The 7 Ways of a Zen Monk

The interesting thing about imitating a Zen monk is that this represents a way to reach a greater spiritual evolution. This translates into a quieter and simpler life, which in turn makes us more productive and creative.

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Why imitate a Zen monk? The answers to this question can be many. However, let’s go for the most practical. A Zen monk is an example of attention and concentration capacity, as well as productivity and stability.

Of course, when we talk about imitating a Zen monk, we are not doing it in a strict sense. They lead such a disciplined and particular life that it is impossible to replicate in a context like ours. What it is rather about is to highlight those patterns of behavior that they apply and that are also valid in our environment.

“We are formed by our thoughts; We become what we think”.


They make simplicity and focus a way of life. They manage to maintain their internal balance. His way of seeing things and facing reality is truly admirable.

If the idea of ​​imitating a Zen monk draws your attention, take these behavior patterns into account.

1. Surrender to what we do

It’s something we all know by common sense, but we forget to live in such a hectic world. The best way to do something is to give ourselves to that until we finish it. This facilitates concentration and allows for better results.

Being doing several things at once is just a symptom of lack of concentration. This behavior reflects restlessness and dispersion. With this, the only thing we achieve is to spend valuable time on nothing and get results that are not always the best.

2. Doing things slowly and deliberately

Although it sounds contradictory, most of the time we get to a goal faster, when we move slowly towards it. This is because hurry often leads us to error. In turn, the error prevents progress.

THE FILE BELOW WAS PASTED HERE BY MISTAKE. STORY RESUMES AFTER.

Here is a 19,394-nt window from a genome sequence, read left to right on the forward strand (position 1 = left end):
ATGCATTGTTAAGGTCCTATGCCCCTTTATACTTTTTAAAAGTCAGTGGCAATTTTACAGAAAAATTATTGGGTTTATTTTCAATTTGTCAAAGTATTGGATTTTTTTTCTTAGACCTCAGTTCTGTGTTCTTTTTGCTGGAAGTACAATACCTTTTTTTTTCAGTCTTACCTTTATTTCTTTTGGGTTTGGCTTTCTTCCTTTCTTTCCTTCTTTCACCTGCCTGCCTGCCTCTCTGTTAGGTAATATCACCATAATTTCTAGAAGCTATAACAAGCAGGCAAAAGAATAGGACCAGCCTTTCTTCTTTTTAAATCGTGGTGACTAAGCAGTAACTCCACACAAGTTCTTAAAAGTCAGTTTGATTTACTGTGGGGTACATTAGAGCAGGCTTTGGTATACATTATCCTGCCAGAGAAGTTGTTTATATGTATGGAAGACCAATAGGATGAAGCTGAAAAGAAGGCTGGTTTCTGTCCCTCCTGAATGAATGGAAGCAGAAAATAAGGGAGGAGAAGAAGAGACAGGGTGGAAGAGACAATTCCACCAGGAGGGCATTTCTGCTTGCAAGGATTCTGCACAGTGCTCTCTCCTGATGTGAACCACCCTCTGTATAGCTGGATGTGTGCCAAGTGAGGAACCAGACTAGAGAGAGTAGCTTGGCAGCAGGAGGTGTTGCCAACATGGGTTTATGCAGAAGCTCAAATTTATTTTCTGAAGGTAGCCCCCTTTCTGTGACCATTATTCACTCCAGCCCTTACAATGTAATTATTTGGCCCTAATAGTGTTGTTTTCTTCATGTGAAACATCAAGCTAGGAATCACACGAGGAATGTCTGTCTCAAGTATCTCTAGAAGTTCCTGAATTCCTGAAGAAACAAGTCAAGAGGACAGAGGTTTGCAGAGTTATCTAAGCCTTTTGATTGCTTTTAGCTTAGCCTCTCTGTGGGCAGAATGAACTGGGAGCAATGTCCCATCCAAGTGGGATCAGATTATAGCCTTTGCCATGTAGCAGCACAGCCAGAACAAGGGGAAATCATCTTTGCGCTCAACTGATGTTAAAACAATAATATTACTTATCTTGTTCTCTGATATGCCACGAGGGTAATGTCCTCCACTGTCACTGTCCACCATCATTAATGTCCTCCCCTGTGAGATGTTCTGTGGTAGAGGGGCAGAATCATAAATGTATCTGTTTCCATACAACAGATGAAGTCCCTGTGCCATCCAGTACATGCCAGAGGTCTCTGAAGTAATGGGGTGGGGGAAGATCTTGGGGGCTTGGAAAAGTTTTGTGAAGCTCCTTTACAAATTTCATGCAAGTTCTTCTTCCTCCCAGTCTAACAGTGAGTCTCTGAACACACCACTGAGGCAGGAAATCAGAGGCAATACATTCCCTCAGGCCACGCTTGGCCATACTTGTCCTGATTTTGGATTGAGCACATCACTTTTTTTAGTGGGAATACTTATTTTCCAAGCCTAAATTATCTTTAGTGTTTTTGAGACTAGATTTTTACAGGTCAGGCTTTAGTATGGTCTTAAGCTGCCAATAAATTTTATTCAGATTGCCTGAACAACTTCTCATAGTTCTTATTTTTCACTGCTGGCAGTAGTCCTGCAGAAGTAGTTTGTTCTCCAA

When we do each thing slowly, we facilitate the process of concentration. If there is concentration, we also make the most of each experience and are much more likely to really move forward.

3. Leave a space between two activities

It is not good to schedule too many tasks to perform in a short period of time. When we stuff ourselves with activities, all we get is to be filled with anguish and stress. We may be able to complete them all, but we ruin our mood.

The best thing is to leave a prudential time between one activity and another. So we keep everything under control, especially if for some reason the tasks that we had programmed are a little longer. And if not, we have a space to start again without any effort.

4. Carry out rituals, a way to imitate a Zen monk

One of the most interesting points of reference for imitating a Zen monk is one that has to do with rituals. A ritual gives a special meaning to what we do. Its main function is to remind us of the importance of something.

We do not have to do Zen rituals, we simply design our own way of solemnizing certain moments. It is very convenient to do rituals at the beginning and end of the day. Also before doing an especially complex activity.

5. Give value to what we do

Each day is unique and it is necessary to give it the value it has. Sometimes we forget it and we end up organizing our routines in such a way that we completely separate work days, rest days, fun days, etc.

Zen monks do it differently. They allocate a part of the day for each of these practices. A moment to work and another to rest. Likewise, a time for fun and another for meditation. All within the same day.

6. Reserve time to do anything

Doing nothing is something that has a decisive importance. Allowing moments for this makes us more productive, more creative and avoids fatigue. It also helps us to balance emotions and to cultivate a feeling of fulfillment.

It is simply a matter of taking a moment to sit down and breathe, without more. The monks do it in the lotus position and apply Zen meditation techniques. However, the only act of remaining still, breathing, is sufficient to achieve what is desired: stillness and relaxation.

7. Carry out domestic chores

There is always someone who must perform the housework. This is a noble activity, which allows others to enjoy greater well-being. Zen monks deeply value domestic activities and urge to perform them to grow spiritually.

Domestic chores are also an excellent starting point to meditate and practice concentration. Also to exercise the ability to do things slowly and methodically. That in your day to day there is always a moment to do those tasks.

To imitate a Zen monk, even if only in the aspects described, is an excellent way to evolve. In this case, evolution means learning to live with greater simplicity and bringing out the best of each moment.